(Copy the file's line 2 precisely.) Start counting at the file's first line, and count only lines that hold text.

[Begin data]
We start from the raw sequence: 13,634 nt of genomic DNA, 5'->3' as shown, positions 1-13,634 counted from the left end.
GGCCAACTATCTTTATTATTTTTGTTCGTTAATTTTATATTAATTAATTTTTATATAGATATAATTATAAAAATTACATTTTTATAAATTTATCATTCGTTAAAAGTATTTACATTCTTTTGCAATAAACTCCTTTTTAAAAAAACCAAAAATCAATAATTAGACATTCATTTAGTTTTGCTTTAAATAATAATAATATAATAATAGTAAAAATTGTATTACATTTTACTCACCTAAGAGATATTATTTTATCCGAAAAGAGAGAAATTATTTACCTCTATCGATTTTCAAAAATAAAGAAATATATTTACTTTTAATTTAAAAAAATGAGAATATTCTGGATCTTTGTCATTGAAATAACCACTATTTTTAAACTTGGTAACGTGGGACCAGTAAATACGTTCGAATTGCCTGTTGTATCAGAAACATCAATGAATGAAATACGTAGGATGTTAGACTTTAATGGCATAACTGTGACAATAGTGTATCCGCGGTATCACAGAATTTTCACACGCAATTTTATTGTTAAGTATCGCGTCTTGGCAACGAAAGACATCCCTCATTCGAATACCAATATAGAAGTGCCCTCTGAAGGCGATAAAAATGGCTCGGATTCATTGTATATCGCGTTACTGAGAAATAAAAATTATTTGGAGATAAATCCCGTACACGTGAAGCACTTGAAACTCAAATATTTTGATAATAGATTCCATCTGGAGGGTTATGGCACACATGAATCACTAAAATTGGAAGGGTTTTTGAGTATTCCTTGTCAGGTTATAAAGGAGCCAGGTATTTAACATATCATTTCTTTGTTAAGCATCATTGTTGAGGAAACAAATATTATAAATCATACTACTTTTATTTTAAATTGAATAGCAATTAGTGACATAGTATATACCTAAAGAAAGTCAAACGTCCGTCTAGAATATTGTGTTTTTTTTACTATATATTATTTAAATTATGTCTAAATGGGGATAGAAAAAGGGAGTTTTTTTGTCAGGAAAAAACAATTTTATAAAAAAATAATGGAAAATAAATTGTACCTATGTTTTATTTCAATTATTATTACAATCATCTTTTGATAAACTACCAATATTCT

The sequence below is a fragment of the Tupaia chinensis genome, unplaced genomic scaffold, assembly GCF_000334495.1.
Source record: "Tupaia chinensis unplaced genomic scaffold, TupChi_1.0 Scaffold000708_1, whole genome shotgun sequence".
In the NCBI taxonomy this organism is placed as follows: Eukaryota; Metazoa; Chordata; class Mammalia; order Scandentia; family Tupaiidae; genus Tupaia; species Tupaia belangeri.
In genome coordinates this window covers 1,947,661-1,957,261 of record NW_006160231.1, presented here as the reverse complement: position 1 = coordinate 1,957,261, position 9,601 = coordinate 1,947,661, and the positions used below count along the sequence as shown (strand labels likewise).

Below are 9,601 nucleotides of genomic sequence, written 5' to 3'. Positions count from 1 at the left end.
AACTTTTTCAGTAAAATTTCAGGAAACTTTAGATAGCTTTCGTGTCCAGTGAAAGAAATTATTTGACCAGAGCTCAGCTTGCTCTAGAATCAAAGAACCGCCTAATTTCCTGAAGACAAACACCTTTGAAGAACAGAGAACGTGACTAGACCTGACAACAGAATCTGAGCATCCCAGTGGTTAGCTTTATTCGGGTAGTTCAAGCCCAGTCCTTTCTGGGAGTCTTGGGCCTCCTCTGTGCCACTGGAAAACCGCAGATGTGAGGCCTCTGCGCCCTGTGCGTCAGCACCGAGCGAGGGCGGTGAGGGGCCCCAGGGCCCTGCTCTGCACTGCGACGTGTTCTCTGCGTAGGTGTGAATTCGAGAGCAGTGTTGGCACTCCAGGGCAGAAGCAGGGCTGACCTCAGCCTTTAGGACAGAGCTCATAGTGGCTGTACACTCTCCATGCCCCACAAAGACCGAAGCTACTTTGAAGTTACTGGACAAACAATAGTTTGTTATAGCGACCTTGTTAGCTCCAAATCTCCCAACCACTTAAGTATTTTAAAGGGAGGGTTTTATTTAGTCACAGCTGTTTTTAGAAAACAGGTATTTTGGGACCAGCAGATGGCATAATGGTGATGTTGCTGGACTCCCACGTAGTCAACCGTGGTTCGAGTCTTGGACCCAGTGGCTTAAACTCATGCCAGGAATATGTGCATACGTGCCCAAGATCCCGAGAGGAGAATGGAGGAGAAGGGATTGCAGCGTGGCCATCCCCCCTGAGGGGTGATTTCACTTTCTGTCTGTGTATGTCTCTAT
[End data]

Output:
GGCCAACTATCTTTATTATTTTTGTTCGTTAATTTTATATTAATTAATTTTTATATAGATATAATTATAAAAATTACATTTTTATAAATTTATCATTCGTTAAAAGTATTTACATTCTTTTGCAATAAACTCCTTTTTAAAAAAACCAAAAATCAATAATTAGACATTCATTTAGTTTTGCTTTAAATAATAATAATATAATAATAGTAAAAATTGTATTACATTTTACTCACCTAAGAGATATTATTTTATCCGAAAAGAGAGAAATTATTTACCTCTATCGATTTTCAAAAATAAAGAAATATATTTACTTTTAATTTAAAAAAATGAGAATATTCTGGATCTTTGTCATTGAAATAACCACTATTTTTAAACTTGGTAACGTGGGACCAGTAAATACGTTCGAATTGCCTGTTGTATCAGAAACATCAATGAATGAAATACGTAGGATGTTAGACTTTAATGGCATAACTGTGACAATAGTGTATCCGCGGTATCACAGAATTTTCACACGCAATTTTATTGTTAAGTATCGCGTCTTGGCAACGAAAGACATCCCTCATTCGAATACCAATATAGAAGTGCCCTCTGAAGGCGATAAAAATGGCTCGGATTCATTGTATATCGCGTTACTGAGAAATAAAAATTATTTGGAGATAAATCCCGTACACGTGAAGCACTTGAAACTCAAATATTTTGATAATAGATTCCATCTGGAGGGTTATGGCACACATGAATCACTAAAATTGGAAGGGTTTTTGAGTATTCCTTGTCAGGTTATAAAGGAGCCAGGTATTTAACATATCATTTCTTTGTTAAGCATCATTGTTGAGGAAACAAATATTATAAATCATACTACTTTTATTTTAAATTGAATAGCAATTAGTGACATAGTATATACCTAAAGAAAGTCAAACGTCCGTCTAGAATATTGTGTTTTTTTTACTATATATTATTTAAATTATGTCTAAATGGGGATAGAAAAAGGGAGTTTTTTTGTCAGGAAAAAACAATTTTATAAAAAAATAATGGAAAATAAATTGTACCTATGTTTTATTTCAATTATTATTACAATCATCTTTTGATAAACTACCAATATTCT